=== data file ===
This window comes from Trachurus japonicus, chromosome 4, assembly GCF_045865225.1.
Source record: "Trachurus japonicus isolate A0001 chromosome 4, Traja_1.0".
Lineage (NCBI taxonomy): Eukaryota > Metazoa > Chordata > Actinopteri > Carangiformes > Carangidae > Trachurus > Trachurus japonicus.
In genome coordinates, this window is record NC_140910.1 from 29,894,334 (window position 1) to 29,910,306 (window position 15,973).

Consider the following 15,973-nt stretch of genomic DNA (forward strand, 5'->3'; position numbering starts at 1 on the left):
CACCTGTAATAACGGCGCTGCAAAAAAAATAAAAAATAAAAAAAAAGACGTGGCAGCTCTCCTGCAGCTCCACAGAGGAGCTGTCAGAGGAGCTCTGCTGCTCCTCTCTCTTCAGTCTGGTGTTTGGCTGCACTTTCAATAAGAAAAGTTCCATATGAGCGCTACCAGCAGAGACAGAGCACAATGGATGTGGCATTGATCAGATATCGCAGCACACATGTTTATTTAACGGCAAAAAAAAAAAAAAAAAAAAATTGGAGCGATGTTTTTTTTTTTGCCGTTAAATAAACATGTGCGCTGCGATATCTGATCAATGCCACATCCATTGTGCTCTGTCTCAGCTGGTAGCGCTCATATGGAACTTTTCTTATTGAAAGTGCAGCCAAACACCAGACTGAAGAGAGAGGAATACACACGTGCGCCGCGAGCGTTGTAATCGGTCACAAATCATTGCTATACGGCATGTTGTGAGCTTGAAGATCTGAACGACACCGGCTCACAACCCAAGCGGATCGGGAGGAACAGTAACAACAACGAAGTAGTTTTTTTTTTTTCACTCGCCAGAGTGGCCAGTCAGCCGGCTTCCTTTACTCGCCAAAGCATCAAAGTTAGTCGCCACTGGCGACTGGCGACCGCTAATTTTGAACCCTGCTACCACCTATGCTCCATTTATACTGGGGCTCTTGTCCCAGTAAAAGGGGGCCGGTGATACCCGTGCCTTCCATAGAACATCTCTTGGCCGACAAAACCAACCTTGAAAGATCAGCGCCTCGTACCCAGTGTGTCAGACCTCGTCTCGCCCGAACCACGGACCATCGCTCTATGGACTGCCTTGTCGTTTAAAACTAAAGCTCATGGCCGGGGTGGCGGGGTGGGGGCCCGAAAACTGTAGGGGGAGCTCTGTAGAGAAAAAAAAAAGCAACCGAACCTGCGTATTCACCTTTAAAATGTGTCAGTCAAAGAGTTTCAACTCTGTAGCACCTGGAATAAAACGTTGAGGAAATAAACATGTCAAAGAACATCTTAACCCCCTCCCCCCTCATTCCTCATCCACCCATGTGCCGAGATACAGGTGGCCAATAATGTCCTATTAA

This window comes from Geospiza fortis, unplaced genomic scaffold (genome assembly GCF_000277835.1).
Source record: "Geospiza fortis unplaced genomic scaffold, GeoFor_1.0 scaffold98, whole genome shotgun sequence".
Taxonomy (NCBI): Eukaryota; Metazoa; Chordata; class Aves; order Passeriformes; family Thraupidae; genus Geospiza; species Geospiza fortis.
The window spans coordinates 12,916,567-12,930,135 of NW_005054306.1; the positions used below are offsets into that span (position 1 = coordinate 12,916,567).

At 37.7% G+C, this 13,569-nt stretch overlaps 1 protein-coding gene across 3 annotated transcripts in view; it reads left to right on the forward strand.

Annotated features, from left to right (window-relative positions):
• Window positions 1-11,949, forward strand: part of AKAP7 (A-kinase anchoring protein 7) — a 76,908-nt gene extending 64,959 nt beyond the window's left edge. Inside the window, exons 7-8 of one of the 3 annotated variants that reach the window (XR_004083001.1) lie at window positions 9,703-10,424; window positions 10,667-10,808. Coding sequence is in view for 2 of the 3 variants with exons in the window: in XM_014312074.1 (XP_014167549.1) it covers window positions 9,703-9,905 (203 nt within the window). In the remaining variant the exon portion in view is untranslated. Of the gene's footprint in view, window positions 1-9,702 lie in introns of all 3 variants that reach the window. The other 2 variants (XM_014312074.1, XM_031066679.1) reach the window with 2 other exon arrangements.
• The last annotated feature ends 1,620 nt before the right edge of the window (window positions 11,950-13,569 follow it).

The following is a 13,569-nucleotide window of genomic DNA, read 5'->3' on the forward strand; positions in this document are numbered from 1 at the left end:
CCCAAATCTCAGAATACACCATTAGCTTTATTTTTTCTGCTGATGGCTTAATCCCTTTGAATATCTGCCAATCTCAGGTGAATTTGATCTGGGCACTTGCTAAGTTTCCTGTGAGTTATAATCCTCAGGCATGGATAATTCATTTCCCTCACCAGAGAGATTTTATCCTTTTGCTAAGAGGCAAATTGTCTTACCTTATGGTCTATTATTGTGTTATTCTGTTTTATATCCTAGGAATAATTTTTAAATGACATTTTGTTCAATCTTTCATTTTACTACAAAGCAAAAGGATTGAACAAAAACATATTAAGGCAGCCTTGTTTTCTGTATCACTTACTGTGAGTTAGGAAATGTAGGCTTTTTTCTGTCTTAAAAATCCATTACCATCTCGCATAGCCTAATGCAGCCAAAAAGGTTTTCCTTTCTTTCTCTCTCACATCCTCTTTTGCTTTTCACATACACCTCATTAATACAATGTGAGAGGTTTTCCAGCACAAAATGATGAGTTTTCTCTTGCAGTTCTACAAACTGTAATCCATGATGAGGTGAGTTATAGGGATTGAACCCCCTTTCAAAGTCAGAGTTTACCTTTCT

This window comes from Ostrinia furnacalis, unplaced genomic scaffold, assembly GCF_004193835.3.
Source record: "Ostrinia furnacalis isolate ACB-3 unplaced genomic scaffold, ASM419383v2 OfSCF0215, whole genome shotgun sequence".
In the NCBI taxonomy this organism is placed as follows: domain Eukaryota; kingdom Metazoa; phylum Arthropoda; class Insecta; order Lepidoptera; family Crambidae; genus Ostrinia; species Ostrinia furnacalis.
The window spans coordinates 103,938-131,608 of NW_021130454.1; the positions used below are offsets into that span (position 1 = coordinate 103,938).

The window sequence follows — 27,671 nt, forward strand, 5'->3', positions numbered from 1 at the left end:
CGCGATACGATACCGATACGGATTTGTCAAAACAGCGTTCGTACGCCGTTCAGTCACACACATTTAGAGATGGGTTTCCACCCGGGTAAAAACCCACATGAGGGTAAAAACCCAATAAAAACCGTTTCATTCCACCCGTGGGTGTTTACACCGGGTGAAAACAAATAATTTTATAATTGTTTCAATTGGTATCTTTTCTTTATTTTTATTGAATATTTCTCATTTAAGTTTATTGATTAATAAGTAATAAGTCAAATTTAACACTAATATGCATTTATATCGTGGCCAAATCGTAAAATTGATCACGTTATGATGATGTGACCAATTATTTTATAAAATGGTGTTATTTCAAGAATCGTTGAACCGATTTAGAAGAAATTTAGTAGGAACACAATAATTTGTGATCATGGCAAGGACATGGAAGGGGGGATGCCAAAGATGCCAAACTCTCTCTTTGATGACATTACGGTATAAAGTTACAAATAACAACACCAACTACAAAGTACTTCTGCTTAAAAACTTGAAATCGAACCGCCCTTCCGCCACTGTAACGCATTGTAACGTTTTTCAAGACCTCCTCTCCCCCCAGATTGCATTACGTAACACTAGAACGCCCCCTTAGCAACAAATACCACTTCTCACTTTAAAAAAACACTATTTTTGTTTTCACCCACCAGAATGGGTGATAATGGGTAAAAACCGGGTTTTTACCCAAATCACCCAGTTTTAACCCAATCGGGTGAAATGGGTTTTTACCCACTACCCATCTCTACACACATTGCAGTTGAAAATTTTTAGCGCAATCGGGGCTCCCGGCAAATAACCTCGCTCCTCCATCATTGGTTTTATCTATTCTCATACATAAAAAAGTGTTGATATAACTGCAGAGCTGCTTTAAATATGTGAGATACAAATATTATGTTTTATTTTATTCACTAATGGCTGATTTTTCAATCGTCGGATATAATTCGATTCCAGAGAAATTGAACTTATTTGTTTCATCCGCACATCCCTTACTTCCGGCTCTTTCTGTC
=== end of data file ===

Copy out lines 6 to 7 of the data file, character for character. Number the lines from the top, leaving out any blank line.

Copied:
CACCTGTAATAACGGCGCTGCAAAAAAAATAAAAAATAAAAAAAAAGACGTGGCAGCTCTCCTGCAGCTCCACAGAGGAGCTGTCAGAGGAGCTCTGCTGCTCCTCTCTCTTCAGTCTGGTGTTTGGCTGCACTTTCAATAAGAAAAGTTCCATATGAGCGCTACCAGCAGAGACAGAGCACAATGGATGTGGCATTGATCAGATATCGCAGCACACATGTTTATTTAACGGCAAAAAAAAAAAAAAAAAAAAATTGGAGCGATGTTTTTTTTTTTGCCGTTAAATAAACATGTGCGCTGCGATATCTGATCAATGCCACATCCATTGTGCTCTGTCTCAGCTGGTAGCGCTCATATGGAACTTTTCTTATTGAAAGTGCAGCCAAACACCAGACTGAAGAGAGAGGAATACACACGTGCGCCGCGAGCGTTGTAATCGGTCACAAATCATTGCTATACGGCATGTTGTGAGCTTGAAGATCTGAACGACACCGGCTCACAACCCAAGCGGATCGGGAGGAACAGTAACAACAACGAAGTAGTTTTTTTTTTTTCACTCGCCAGAGTGGCCAGTCAGCCGGCTTCCTTTACTCGCCAAAGCATCAAAGTTAGTCGCCACTGGCGACTGGCGACCGCTAATTTTGAACCCTGCTACCACCTATGCTCCATTTATACTGGGGCTCTTGTCCCAGTAAAAGGGGGCCGGTGATACCCGTGCCTTCCATAGAACATCTCTTGGCCGACAAAACCAACCTTGAAAGATCAGCGCCTCGTACCCAGTGTGTCAGACCTCGTCTCGCCCGAACCACGGACCATCGCTCTATGGACTGCCTTGTCGTTTAAAACTAAAGCTCATGGCCGGGGTGGCGGGGTGGGGGCCCGAAAACTGTAGGGGGAGCTCTGTAGAGAAAAAAAAAAGCAACCGAACCTGCGTATTCACCTTTAAAATGTGTCAGTCAAAGAGTTTCAACTCTGTAGCACCTGGAATAAAACGTTGAGGAAATAAACATGTCAAAGAACATCTTAACCCCCTCCCCCCTCATTCCTCATCCACCCATGTGCCGAGATACAGGTGGCCAATAATGTCCTATTAA

This window comes from Geospiza fortis, unplaced genomic scaffold (genome assembly GCF_000277835.1).